Warning! This site contains satire, cynical adult humor, celebrity gossip, and an occasional peanut by-product or two!

Monday, August 11, 2008

The Sisterhood of the Traveling Pants 2

I only vaguely remember the original The Sisterhood of the Traveling Pants, which doesn’t speak volumes about its ability to mesmerize; either that or it reveals a lot about my encroaching dementia. One thing I do remember is that I thought it asked a great deal for us, the audience, to believe for a second that the same pair of jeans would fit wispy Alexis Bledel as they would the ample America Ferrera. It’s not just that. It’s a whole hygiene issue too. I mean, it’s one thing to share your clothes with your sister or a best friend, but I wouldn’t pass my pants around to three other teenage girls no matter how much I liked them. Ewww. Worse yet, to quote the Sisterhood itself: "Rule # 1. You must never wash the Pants." That just plain gross. You never know who might be going commando or who might be getting an unexpected visit from ‘Aunt Flo.’ And then there’s someone like my cousin Tammy. When she was a teenager she was producing more yeast than most commercial bakeries. That’s not something I want in my Calvin Kleins and I doubt Blake Lively would want it either. Uh-uh.

So now it is a couple of years later than the original and the oh-so-cleverly titled
The Sisterhood of the Traveling Pants 2 picks up as the four principles of the first film are finishing up their freshman year of college and reuniting for a week in New York before scattering again for individual adventures of their own around the globe. This won’t be just any summer for these young women. As they continue to Fed-Ex the seemingly magical pants back and forth to one another, each will encounter challenges they have never faced before. For Tibby (Amber Tamblyn; Spiral) it means an unexpected crisis in her long-term relationship with boyfriend Brian (Leonardo Nam; Vantage Point). For Lena (Alexis Bledel; tv’s “Gilmore Girls”) it is a lesson in lost love; for Carmen (America Ferrera; tv’s very own “Ugly Betty”) the test is in finding confidence in her own talents, and for Bridget (Blake Lively; tv’s “Gossip Girl”) the summer means learning to forgive and learn to understand a greater truth from a long-ago tragedy.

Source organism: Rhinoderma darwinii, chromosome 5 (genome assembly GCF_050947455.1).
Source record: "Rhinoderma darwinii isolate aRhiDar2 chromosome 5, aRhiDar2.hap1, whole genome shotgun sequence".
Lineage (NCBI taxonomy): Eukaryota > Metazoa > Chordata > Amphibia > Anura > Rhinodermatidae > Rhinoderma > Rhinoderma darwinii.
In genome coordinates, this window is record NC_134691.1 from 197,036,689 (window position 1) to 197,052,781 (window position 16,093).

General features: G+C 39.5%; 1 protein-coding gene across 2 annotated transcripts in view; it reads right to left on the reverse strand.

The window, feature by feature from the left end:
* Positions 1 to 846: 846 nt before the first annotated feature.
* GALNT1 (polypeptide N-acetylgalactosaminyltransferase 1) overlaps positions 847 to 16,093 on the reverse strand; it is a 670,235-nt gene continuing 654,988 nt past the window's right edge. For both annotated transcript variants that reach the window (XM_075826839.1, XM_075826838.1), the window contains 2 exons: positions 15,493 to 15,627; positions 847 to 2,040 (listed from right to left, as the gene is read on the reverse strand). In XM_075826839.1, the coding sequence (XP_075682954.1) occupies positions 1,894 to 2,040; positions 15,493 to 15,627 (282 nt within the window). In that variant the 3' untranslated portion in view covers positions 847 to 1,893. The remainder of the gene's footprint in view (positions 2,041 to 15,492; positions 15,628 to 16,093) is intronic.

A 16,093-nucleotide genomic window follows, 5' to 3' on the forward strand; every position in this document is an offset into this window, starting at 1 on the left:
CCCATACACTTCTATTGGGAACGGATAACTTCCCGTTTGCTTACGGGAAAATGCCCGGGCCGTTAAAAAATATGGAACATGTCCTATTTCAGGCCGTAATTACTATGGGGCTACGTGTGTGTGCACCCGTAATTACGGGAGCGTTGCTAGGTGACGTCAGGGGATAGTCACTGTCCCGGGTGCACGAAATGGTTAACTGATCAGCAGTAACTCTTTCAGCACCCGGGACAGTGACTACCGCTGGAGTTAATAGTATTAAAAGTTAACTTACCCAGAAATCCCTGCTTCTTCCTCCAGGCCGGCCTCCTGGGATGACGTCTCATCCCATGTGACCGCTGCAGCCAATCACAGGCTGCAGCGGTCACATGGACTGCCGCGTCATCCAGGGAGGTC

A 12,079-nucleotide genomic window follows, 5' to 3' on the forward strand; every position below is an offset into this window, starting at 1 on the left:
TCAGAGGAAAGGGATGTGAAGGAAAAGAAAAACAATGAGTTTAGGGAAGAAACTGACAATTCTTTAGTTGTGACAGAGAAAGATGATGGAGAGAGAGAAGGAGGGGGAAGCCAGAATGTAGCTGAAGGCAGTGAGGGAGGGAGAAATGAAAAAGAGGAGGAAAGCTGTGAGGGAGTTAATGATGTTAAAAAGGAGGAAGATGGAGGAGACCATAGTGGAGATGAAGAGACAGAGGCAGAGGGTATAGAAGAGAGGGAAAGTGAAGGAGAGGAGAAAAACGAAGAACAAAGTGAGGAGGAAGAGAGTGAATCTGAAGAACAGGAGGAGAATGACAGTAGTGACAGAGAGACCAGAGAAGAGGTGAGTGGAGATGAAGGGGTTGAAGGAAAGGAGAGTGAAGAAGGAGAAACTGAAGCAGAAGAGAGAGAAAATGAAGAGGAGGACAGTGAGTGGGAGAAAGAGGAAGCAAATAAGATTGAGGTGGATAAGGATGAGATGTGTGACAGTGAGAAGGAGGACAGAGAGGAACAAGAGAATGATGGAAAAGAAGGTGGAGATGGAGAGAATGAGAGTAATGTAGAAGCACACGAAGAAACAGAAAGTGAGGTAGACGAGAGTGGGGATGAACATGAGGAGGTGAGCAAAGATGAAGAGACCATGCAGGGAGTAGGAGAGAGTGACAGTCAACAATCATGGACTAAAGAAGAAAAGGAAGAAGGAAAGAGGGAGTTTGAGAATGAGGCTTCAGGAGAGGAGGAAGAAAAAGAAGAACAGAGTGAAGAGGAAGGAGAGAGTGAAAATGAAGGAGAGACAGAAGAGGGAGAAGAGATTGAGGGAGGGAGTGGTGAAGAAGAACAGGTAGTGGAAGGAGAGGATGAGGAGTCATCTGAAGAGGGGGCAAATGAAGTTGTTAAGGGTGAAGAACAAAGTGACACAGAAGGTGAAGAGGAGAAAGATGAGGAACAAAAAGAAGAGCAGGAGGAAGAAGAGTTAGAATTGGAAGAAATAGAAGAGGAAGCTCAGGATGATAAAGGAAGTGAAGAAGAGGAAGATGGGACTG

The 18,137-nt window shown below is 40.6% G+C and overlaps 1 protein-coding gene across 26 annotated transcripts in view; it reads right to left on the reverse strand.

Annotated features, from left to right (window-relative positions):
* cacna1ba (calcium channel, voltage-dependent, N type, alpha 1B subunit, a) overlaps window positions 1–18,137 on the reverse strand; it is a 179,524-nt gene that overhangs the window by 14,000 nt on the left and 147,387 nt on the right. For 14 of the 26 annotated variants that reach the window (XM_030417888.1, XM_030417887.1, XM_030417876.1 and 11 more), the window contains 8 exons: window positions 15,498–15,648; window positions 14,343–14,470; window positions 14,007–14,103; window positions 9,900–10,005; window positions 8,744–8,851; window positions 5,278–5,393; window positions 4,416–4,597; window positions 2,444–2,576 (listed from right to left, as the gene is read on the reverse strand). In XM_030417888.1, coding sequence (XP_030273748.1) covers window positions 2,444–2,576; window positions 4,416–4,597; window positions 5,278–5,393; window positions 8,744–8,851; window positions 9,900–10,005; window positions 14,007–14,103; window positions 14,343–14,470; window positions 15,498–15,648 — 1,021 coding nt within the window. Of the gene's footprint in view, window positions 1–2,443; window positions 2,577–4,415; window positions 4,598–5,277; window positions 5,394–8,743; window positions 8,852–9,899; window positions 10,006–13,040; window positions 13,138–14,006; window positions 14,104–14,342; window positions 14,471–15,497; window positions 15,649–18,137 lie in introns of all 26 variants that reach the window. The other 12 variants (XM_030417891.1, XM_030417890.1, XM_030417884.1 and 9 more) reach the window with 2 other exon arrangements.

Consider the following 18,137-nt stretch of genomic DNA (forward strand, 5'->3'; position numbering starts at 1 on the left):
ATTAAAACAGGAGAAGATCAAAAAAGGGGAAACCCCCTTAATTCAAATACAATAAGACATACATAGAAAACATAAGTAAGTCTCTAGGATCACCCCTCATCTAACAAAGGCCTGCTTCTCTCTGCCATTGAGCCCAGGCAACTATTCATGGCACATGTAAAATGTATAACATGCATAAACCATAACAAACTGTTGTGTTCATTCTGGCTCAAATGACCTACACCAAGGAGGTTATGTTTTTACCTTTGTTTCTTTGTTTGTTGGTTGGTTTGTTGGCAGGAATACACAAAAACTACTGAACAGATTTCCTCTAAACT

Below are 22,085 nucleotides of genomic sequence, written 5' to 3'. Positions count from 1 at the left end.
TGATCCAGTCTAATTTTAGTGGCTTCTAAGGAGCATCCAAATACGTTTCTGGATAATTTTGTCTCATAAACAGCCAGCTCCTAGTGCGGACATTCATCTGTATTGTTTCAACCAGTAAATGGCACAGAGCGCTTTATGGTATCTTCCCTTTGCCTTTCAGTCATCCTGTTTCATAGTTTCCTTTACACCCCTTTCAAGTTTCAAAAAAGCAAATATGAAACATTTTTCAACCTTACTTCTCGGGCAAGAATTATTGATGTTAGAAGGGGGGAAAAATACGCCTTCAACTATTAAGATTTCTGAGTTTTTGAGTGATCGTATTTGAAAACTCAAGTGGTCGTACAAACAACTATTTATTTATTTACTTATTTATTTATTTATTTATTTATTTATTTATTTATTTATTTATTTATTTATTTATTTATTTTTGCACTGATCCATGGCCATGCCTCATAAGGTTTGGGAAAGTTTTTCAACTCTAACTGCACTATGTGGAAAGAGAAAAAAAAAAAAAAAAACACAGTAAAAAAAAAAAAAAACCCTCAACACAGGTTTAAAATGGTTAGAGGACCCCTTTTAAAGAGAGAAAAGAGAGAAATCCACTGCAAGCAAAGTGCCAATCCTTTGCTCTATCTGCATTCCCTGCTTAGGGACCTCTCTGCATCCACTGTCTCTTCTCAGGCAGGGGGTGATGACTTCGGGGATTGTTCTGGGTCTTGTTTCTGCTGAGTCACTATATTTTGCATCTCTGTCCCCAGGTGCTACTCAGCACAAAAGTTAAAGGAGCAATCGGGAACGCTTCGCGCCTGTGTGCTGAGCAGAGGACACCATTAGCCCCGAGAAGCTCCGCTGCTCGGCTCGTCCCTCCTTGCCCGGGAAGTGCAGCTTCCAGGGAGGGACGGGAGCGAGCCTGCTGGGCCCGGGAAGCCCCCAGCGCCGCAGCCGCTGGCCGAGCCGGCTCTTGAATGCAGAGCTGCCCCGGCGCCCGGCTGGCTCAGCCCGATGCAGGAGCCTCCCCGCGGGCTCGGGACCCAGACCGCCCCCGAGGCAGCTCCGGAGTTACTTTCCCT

All of these episodes slide back and forth as fluidly as a single application of MONISTAT® itself with each story overlapping the other in true soap opera tradition, eventually bringing the ladies back together by the end for a shared holiday of sorts in Greece, where all four young women can vogue their way through the cobblestone streets of glorious Mykonos while framed by the blue Aegean sea.

Responsible parents may question at what age they should allow their daughters to see
The Sisterhood of the Traveling Pants 2. I know, the idea of ‘responsible parents’ is as dated as the idea of the horse and buggy, but in the slim chance a few of you still exist, let me just suggest that you may want to consider that the film does deal with some rather adult issues, including ***SPOILER ALERT*** the loss of virginity, an unwanted pregnancy scare, male nude modeling, and the aftermath of a parent’s suicide. I know these are all real world issues, but if your kids are 7 to 10 you might not want to drop them off at the theater and be surprised later with some really outrageous questions.

My friend Marita works at Barnes & Noble and tells me that there are four Sisterhood of the Traveling Pants books. Apparently screenwriter Elizabeth Chandler, who adapted the original for the screen, worked with the books’ author Ann Brashares to merge pieces from the third and fourth books in the series into this screenplay, which explains the “growing pains” the young women experience in this movie. In ‘book years’ much of the more adult action takes place in the last book, meant for older (teenage) readers, when the protagonists would be college seniors. Unfortunately, the movie does not make this distinction, so it looks like the Sisterhood is having one hormonal summer vacation in their Freshman year. You can count me in!

No comments: